Similarly to Greek rulers, Roman leaders borrowed recognizable features from the appearances of their predecessors. For instance, rulers coming after Alexander the Great copied his distinct hairstyle and intense gaze in their own portraits.[3] This was commonly practiced to suggest their likeness to them in character and their legitimacy to rule; in short, these fictitious additions were meant to persuade their subjects that they would be as great and powerful a leader as the previous ruler had been, even if they did not see eye to eye on all issues.[4]

Choosing to proudly display imperfections in portraiture was an early departure from the idealistic tradition handed down from the Greeks. The apparent indifference toward perfection in physical appearance seems to have led to the eventual abandonment of realism altogether, as we see in the very late Portrait of the Four Tetrarchs.

Social and psychological aspect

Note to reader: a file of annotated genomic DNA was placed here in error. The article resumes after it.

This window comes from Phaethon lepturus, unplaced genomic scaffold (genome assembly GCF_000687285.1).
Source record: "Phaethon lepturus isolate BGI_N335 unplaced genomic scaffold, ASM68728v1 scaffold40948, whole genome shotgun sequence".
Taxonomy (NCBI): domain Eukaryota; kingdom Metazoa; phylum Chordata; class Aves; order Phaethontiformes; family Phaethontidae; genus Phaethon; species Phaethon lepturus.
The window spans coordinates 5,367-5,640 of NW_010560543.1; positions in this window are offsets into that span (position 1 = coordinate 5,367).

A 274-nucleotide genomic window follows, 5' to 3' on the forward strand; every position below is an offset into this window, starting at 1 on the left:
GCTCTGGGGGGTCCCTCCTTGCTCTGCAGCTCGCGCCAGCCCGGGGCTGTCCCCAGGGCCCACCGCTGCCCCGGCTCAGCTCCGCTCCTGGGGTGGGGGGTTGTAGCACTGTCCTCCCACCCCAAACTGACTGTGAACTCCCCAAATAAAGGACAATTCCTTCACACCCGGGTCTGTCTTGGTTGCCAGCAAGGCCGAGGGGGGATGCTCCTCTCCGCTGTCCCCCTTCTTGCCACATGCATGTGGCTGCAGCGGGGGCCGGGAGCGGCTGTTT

Development of the Roman portrait was associated with increased interest in the individual, with the expansion of the social circle portrayed. At the heart of the artistic structure of many Roman portraits is the clear and rigorous transfer of unique features of the model, while still keeping the general style very similar. Unlike the ancient Greek portraits that strived for idealization (the Greeks believed that a good man must be beautiful), Roman portrait sculpture was far more natural and is still considered one of the most realistic samples of the genre in the history of art.

Historical development

Republican period

Portraiture in Republican Rome was a way of establishing societal legitimacy and achieving status through one's family and background. Exploits wrought by one's ancestors earned them and their families public approbation, and more; a pompous state funeral paid for by the state. Wax masks would be cast from the family member while they were still living, which made for hyper-realistic visual representations of the individual literally lifted from their face. These masks would be kept in the houses of male descendants in memory of the ancestors once they had passed. These masks served as a sort of family track record, and could get the descendants positions and perks,[5] similar to a child of two alumni attending their alma mater.

Republican Rome embraced imperfection in portraiture because they sought to embrace the individuality of each portrait sitter.[6]

Imperial period

Roman portraiture of the Imperial period includes works created throughout the provinces, often combining Greek, Roman, and local traditions, as with the Fayum mummy portraits.